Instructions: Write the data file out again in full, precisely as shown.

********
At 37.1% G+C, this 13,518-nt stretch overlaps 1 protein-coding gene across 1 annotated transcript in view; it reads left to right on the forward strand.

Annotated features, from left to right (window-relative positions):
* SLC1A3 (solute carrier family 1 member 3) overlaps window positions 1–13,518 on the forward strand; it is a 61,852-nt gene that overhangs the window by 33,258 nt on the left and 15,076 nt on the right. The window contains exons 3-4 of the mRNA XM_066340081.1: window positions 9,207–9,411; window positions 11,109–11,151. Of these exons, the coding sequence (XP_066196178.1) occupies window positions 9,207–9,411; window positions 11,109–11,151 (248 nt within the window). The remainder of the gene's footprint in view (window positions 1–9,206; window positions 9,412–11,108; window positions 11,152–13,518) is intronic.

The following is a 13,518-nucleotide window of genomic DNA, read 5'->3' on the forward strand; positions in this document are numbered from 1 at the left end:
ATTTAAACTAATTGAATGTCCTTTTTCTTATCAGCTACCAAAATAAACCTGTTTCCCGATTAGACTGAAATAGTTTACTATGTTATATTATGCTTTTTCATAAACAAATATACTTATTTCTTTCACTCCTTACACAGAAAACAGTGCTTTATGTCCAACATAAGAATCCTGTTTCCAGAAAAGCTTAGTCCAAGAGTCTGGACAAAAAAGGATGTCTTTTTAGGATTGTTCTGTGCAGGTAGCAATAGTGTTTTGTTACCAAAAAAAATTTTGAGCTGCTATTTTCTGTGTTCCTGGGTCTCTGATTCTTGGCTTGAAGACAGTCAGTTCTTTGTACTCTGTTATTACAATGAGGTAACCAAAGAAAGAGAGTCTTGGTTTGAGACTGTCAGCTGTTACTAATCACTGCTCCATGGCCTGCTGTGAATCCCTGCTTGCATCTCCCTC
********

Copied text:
At 37.1% G+C, this 13,518-nt stretch overlaps 1 protein-coding gene across 1 annotated transcript in view; it reads left to right on the forward strand.

Annotated features, from left to right (window-relative positions):
* SLC1A3 (solute carrier family 1 member 3) overlaps window positions 1–13,518 on the forward strand; it is a 61,852-nt gene that overhangs the window by 33,258 nt on the left and 15,076 nt on the right. The window contains exons 3-4 of the mRNA XM_066340081.1: window positions 9,207–9,411; window positions 11,109–11,151. Of these exons, the coding sequence (XP_066196178.1) occupies window positions 9,207–9,411; window positions 11,109–11,151 (248 nt within the window). The remainder of the gene's footprint in view (window positions 1–9,206; window positions 9,412–11,108; window positions 11,152–13,518) is intronic.

The following is a 13,518-nucleotide window of genomic DNA, read 5'->3' on the forward strand; positions in this document are numbered from 1 at the left end:
ATTTAAACTAATTGAATGTCCTTTTTCTTATCAGCTACCAAAATAAACCTGTTTCCCGATTAGACTGAAATAGTTTACTATGTTATATTATGCTTTTTCATAAACAAATATACTTATTTCTTTCACTCCTTACACAGAAAACAGTGCTTTATGTCCAACATAAGAATCCTGTTTCCAGAAAAGCTTAGTCCAAGAGTCTGGACAAAAAAGGATGTCTTTTTAGGATTGTTCTGTGCAGGTAGCAATAGTGTTTTGTTACCAAAAAAAATTTTGAGCTGCTATTTTCTGTGTTCCTGGGTCTCTGATTCTTGGCTTGAAGACAGTCAGTTCTTTGTACTCTGTTATTACAATGAGGTAACCAAAGAAAGAGAGTCTTGGTTTGAGACTGTCAGCTGTTACTAATCACTGCTCCATGGCCTGCTGTGAATCCCTGCTTGCATCTCCCTC